Archives for posts with tag: United States

Olivia LocherIn Texas it is illegal for children to have unusual haircuts.

Graduating just this year with a BFA from the School of Visual Arts, photographer Olivia Locher has already made a name for herself with her masterful use of color and playful sensibilities. In her ongoing series I Fought The Law, Locher turns unusual still-existing laws in the United States into quirky, absurdist photographs full of candy-colored grit and humor. The flagrant disobedience of these bizarre laws make the series even more good fun and we’re happy to report that Locher intends to defy rules and regulations across all 50 states. Taken from Feature Shoot

All images © Olivia Locher

Olivia LocherIn Alabama it’s illegal to have an ice cream cone in your back pocket at all times.

Olivia LocherIn Hawaii coins are not allowed to be placed in one’s ears.

Olivia LocherIn Connecticut pickles must bounce to officially be considered pickles.

Olivia LocherIn California nobody is allowed to ride a bicycle in a swimming pool.

Olivia LocherIn Wisconsin it is illegal to serve apple pie in public restaurants without cheese.

Olivia LocherIn Delaware it is illegal to wear pants that are “form-fitting” around the waist.

Olivia LocherIn Arizona you may not have more than two dildos in a house.

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Rian_Dundon_Photography

This project grew out of my existing personal relations—mostly people I grew up with who I hadn’t seen since high school. Coming home I found people dealing with everyday issues: employment, housing, family. Some were in a state of recovery or relapse into addiction. A few had been locked up. I saw in them some reflection of the dislocation I was feeling: not just with returning home after years away but with this growing sense of loss that perhaps is the natural company of aging. These weren’t the innocent kids I had grown up with and I didn’t know how to reconcile my former associations with home with the new reality I had returned to. It was like I had missed the intervening chapters of an alternate life and was now walking in on its aftermath. The good years had happened without me.—Rian Dundon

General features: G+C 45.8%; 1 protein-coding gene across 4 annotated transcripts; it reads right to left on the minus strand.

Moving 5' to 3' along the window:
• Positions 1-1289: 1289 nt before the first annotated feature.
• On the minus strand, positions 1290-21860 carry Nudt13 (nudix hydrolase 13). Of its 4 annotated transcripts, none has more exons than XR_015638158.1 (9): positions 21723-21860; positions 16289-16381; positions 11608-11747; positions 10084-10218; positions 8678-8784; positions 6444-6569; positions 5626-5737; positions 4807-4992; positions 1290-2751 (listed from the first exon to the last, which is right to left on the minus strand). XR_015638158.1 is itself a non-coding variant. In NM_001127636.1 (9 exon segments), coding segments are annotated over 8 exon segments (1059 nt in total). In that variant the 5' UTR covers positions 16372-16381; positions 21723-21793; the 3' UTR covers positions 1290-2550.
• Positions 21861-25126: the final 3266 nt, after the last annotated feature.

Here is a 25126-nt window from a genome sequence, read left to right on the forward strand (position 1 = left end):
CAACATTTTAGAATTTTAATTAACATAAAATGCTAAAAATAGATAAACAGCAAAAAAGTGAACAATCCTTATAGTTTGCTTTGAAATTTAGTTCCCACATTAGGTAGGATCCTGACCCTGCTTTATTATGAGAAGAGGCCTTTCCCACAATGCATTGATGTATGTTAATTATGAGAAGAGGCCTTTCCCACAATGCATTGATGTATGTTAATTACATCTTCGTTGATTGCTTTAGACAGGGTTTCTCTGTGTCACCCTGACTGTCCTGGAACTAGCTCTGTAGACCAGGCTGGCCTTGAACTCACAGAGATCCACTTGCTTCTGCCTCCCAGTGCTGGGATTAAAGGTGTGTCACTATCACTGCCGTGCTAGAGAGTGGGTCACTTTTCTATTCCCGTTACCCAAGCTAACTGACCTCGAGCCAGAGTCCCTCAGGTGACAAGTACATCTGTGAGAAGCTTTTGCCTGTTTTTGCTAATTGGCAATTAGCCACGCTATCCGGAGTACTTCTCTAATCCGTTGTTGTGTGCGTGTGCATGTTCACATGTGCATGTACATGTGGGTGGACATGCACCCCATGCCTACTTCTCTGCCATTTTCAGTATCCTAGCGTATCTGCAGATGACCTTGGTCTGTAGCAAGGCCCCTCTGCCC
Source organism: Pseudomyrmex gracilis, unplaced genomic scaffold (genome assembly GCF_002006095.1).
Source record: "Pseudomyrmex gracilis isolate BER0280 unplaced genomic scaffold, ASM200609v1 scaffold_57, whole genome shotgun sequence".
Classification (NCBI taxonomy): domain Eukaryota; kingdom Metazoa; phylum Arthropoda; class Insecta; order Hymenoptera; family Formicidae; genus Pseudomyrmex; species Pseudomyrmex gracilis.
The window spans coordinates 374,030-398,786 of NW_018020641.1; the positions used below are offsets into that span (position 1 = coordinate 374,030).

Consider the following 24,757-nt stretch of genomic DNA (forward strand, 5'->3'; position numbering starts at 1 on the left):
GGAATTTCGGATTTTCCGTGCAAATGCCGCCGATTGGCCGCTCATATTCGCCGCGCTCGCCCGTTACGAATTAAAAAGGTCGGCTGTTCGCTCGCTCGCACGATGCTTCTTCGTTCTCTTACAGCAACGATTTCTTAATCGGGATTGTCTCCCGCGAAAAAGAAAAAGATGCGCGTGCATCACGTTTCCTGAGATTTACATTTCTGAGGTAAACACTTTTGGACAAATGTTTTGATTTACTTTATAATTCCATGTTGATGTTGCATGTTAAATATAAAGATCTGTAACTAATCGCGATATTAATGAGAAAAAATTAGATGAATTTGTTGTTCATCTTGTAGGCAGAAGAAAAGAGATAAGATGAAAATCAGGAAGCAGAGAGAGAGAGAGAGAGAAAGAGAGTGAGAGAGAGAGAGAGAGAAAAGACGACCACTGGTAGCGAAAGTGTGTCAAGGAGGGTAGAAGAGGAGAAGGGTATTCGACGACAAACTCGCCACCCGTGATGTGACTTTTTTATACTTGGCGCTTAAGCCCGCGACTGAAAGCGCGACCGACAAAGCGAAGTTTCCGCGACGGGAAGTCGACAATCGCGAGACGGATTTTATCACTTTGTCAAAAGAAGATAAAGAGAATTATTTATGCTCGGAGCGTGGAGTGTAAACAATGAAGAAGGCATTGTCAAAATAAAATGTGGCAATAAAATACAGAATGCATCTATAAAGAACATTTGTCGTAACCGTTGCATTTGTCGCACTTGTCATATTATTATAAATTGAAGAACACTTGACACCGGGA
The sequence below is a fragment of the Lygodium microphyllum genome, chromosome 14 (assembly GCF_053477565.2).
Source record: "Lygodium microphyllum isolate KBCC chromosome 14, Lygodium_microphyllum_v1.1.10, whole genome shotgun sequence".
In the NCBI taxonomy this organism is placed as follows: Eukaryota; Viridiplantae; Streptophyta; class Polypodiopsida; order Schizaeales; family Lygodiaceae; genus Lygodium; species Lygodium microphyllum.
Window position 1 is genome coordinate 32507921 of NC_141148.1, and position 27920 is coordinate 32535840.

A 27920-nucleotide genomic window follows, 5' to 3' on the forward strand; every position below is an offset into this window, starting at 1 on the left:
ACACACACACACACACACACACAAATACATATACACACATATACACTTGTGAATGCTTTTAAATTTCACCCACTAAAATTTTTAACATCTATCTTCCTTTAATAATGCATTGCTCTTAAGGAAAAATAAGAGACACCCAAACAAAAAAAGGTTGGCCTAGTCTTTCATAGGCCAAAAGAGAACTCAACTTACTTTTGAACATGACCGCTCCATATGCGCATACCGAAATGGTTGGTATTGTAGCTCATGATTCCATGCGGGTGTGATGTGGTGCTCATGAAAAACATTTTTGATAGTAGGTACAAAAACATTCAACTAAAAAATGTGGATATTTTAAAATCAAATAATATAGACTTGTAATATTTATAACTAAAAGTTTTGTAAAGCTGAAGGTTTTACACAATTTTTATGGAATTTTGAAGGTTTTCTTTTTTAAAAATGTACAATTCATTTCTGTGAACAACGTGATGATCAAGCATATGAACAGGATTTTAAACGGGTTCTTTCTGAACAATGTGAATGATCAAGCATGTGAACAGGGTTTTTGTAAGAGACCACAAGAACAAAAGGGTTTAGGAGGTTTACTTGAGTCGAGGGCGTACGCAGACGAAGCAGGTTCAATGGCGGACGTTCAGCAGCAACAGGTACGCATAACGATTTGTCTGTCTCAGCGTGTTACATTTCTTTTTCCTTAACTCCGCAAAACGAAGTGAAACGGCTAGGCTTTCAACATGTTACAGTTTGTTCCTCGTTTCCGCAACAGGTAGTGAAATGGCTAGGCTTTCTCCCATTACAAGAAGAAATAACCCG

When photographer Rian Dundon returned home in 2012 after six years photographing in China, he felt adrift. He knew it was time to go back to California, but he’d been away so long he wasn’t sure what California meant anymore. So he decided to figure it out through his camera. His attraction to the menace, potential, and finality of the place—the Westward limit of these expansive United States—made him look at that particularly American blend of individualism and isolation as it applied to his friends and himself. His photographs present an unsettling series of threadbare cultural symbols, worn landscapes, and youth just past. Taken from Feature Shoot

All images © Rian Dundon

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Martin_Parr_Photography
GB. England. Kent. Margate. 1986. from Life’s A Beach (Aperture, 2013)

You can read a lot about a country by looking at its beaches: across cultures, the beach is that rare public space in which all absurdities and quirky national behaviors can be found.—Martin Parr

We can’t say enough about British photographer Martin Parr‘s new book, Life’s a Beach, published by Aperture this year. Parr’s coastal infatuation started in the 1970s—you may recall his 1986 release of The Last Resort, a capture of the seaside resort of New Brighton, near Liverpool. He has since continued to document beach-goers from all corners of the world—Argentina, Brazil, China, Spain, Italy, Latvia, Japan, the United States, Mexico, Thailand, and of course, the U.K. Compiling 100 sun-soaked images of intriguing and eccentric characters in sand and sea, Life’s a Beach is a true delight. Taken from Feature Shoot

All images © Martin Parr

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Italy. Lake Garda. Riva del Garda. 1999. from Life’s A Beach (Aperture, 2013)

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GB. England. Mablethorpe. 1992. from Life’s A Beach (Aperture, 2013)

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GB. England. Weymouth. 2000. from Life’s A Beach (Aperture, 2013)

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Japan. Miyazaki. The Ocean Dome. 1996. from Life’s A Beach (Aperture, 2013)

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Belgium. Knokke. 2001. from Life’s A Beach (Aperture, 2013)

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Italy. Lake Garda. 1999. from Life’s A Beach (Aperture, 2013)

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Bryan Schutmaat photography